Let me be clear from the start: to my mind the intelligible order of the cosmos that science actually knows makes more sense within a theistic framework than within an a-theistic one. I have known many scientists with whom I share such an understanding. I do not hesitate to acknowledge that I seek to follow the way marked out by Jesus Christ. It is a path that must be walked with others who have gone before to lighten the way. Such a path must seek honesty and humility with a spirit of respect and openness. It beckons us to see, as the great poet Dante so eloquently put it in his Paradiso, “all the scattered leaves of the universe bound together in one volume by love.” Such an all-encompassing vision is not inconsistent with what science knows about the world and humanity, whether it be from astrophysics or neuroscience. Since one can not un-see what one has seen, my writing can not help but be informed by this theistic vision.
The great physicist Richard Feynman told in a 1963 talk how greatly he admired Christian ethics--the basis of action on love, the brotherhood of all people, the value of the individual. To him it complemented the scientific spirit of adventure as a great heritage of our civilization. Feynman was honest enough to say that he did not see how to put "science" and "religion" together. But he posed a question to his listeners to find the inspiration to do so. You can read about what he said in my post on "The Feynman challenge."
To take up such a challenge is to seek the kind of wisdom that can energize an entire civilization. It points us to the ancient philosophical puzzle of being: what is, and why? How do we understand the one and the many: is there a principle of unity that underlies the vast diversity of the many individual things we encounter in the universe, including ourselves? What does it mean to be human? Why is science even possible in the first place? No "science" can answer this question. Could Christ have anything to do with it? Does Dante's poetry give a hint in the right direction?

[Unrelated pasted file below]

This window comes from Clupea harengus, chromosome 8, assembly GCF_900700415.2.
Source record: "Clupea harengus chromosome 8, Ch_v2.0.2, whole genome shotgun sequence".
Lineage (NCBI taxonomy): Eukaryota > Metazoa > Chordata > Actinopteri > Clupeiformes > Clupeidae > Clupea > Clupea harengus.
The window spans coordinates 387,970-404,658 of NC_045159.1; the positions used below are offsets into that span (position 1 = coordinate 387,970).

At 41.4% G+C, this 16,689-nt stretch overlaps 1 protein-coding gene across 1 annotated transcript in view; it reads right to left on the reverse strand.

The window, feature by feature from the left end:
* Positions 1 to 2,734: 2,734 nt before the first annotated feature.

The following links take you to writing or teaching I have done that relate to science, philosophy and theology:
- Articles for BioLogos
- Articles for The Anglican Way
- Talks or classes I have given.
- Article for The Telos Collective
- Just what is science, after all? Thoughts from Aristotle, Feynman, and Origen.
- Word and Fire: Thoughts about Big Bang cosmology, stellar nucleosynthesis, quantum chemistry, and life as we know it
- Time and Eternity: a perspective on the science of time with Christ as the fundamental analogy for seeing the relation between God and the world.
- Can wonder ever end? The wealth and poverty of a child illuminates the wonder that animates philosophical thinking (prompted by an essay by philosopher Ferdinand Ulrich).
- Beyond conflict: science, culture, and Christ, for The Telos Collective: Dare we think that we can have a Instauratio Magna ("Great Renewal," Sir Francis Bacon, 1620) of the human imagination for our time centered on a better logic than Bacon's?
- My introduction and talk, "Renewing the Christian Imagination," for the "God, Science, and Humanity" conference, Feb. 10, 2018.
- The previous talk, and the following two articles, deal with the classic understanding of creation ex nihilo in Thomas Aquinas, which is radically different from the simplistic notions of "creationism" one finds in contemporary culture wars:
Consequently, I have added a Poetry section, with my own as well as those of others.
There is much more I wish to say on these themes and more, so these lists will grow.